Plus, it also gives you a chance to discover new areas professionally such as working in organizations that need translators or have customers pertaining to different geographical locations speaking various languages. Also, languages always help.

Whether you are planning to travel to a new location and want to discover more by communicating with the locals or you would like to be more approachable to the subordinates that may not have the same first language as yours.

With so many free videos and text tutorials to choose from, take your pick at your pace, and begin on the journey of discovering a whole new language.

3. Download and use productivity apps

There are countless apps floating the internet that help you with workplace tasks, personal organization, and team productivity.

Research about the top apps suitable for your personal or professional needs, that are easy to use, lightweight on your device and that help you stay pretty much on top of your game.

If you are looking for productive things to do in your idle time, these apps can help you organize and prioritize your work, stay on track through timely reminders or just get handy tips to use your time better.

There are even apps that help you work with family, friends and professional teams to get shared tasks completed on time. To make your search for the best to-do list app easy, head on to our blog with handpicked top to-do list apps.

4. Listen to productivity podcasts

If you are more of a listener than a hands-on person, listening to a productivity podcast may be one of the productive things to do when you have time on your hands.

The best thing about these podcasts is that you can listen to them taking a break, driving to your next meeting or commuting to work in public transport. You don’t need to be sitting in a specific environment or spend money.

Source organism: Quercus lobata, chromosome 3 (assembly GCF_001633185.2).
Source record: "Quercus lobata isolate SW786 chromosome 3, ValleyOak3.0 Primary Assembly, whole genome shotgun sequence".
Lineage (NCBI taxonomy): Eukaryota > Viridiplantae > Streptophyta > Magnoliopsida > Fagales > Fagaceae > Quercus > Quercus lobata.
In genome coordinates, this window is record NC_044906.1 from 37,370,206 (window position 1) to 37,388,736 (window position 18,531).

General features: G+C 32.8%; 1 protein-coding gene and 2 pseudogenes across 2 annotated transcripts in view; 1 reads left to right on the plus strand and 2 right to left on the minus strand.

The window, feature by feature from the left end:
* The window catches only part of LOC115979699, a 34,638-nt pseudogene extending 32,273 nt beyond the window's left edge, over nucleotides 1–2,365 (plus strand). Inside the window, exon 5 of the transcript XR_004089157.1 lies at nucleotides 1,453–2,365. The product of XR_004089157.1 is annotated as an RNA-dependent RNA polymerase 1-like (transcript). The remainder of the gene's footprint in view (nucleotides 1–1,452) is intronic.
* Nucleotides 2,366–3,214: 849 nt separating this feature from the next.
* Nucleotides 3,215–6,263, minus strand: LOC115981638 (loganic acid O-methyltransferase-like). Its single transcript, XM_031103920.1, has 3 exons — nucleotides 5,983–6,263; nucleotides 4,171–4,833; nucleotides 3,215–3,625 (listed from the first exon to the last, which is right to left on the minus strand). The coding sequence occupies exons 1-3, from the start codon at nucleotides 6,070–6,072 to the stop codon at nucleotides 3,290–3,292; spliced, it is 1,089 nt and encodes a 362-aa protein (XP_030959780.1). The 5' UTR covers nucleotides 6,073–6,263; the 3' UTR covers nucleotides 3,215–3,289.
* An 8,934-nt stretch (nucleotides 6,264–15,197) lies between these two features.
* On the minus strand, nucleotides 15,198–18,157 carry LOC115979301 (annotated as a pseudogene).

Ranging from a couple of minutes to hours, you can choose to listen to any podcast of any category and of any duration depending on the time you have.

From famous book authors, inspiring celebrities and everyday individuals each hosting a unique tale about accomplishments and overcoming obstacles, handy tips and tricks for your career and life hacks, you are guaranteed to have something useful just right for you.

So next time you are looking for things to do when bored, the only thing you need to do is just grab your headphones and switch on one of the numerous productivity podcasts out there. The audio file will do the rest. Need help? Check out our top productivity podcasts you can listen to any time, any day.

5. De-clutter your inbox

If you look at just a few of the statistics pertaining to email usage, you would realize how it has taken over an immense portion of our daily, productive time. For instance,

  1. A study by UC Irvine and the U.S. Army found that limiting email access dramatically reduces stress levels